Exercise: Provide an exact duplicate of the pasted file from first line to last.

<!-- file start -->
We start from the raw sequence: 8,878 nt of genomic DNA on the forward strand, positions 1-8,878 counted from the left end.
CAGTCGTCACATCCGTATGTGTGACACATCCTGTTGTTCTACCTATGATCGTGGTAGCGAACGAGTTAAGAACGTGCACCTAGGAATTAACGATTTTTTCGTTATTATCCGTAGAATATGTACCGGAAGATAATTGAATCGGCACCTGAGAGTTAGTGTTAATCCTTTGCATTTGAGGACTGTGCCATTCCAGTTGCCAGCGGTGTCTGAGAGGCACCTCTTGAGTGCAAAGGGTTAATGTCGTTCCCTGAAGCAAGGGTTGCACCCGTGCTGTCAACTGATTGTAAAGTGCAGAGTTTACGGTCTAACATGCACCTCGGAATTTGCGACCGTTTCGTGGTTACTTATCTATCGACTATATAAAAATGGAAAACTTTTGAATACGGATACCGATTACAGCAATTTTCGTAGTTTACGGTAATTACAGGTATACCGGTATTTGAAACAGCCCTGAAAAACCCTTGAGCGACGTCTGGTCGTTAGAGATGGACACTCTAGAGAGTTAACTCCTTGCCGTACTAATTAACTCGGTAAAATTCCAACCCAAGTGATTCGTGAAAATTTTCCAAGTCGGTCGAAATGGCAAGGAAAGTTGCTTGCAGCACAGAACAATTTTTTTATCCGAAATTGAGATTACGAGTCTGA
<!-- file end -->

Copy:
We start from the raw sequence: 8,878 nt of genomic DNA on the forward strand, positions 1-8,878 counted from the left end.
CAGTCGTCACATCCGTATGTGTGACACATCCTGTTGTTCTACCTATGATCGTGGTAGCGAACGAGTTAAGAACGTGCACCTAGGAATTAACGATTTTTTCGTTATTATCCGTAGAATATGTACCGGAAGATAATTGAATCGGCACCTGAGAGTTAGTGTTAATCCTTTGCATTTGAGGACTGTGCCATTCCAGTTGCCAGCGGTGTCTGAGAGGCACCTCTTGAGTGCAAAGGGTTAATGTCGTTCCCTGAAGCAAGGGTTGCACCCGTGCTGTCAACTGATTGTAAAGTGCAGAGTTTACGGTCTAACATGCACCTCGGAATTTGCGACCGTTTCGTGGTTACTTATCTATCGACTATATAAAAATGGAAAACTTTTGAATACGGATACCGATTACAGCAATTTTCGTAGTTTACGGTAATTACAGGTATACCGGTATTTGAAACAGCCCTGAAAAACCCTTGAGCGACGTCTGGTCGTTAGAGATGGACACTCTAGAGAGTTAACTCCTTGCCGTACTAATTAACTCGGTAAAATTCCAACCCAAGTGATTCGTGAAAATTTTCCAAGTCGGTCGAAATGGCAAGGAAAGTTGCTTGCAGCACAGAACAATTTTTTTATCCGAAATTGAGATTACGAGTCTGA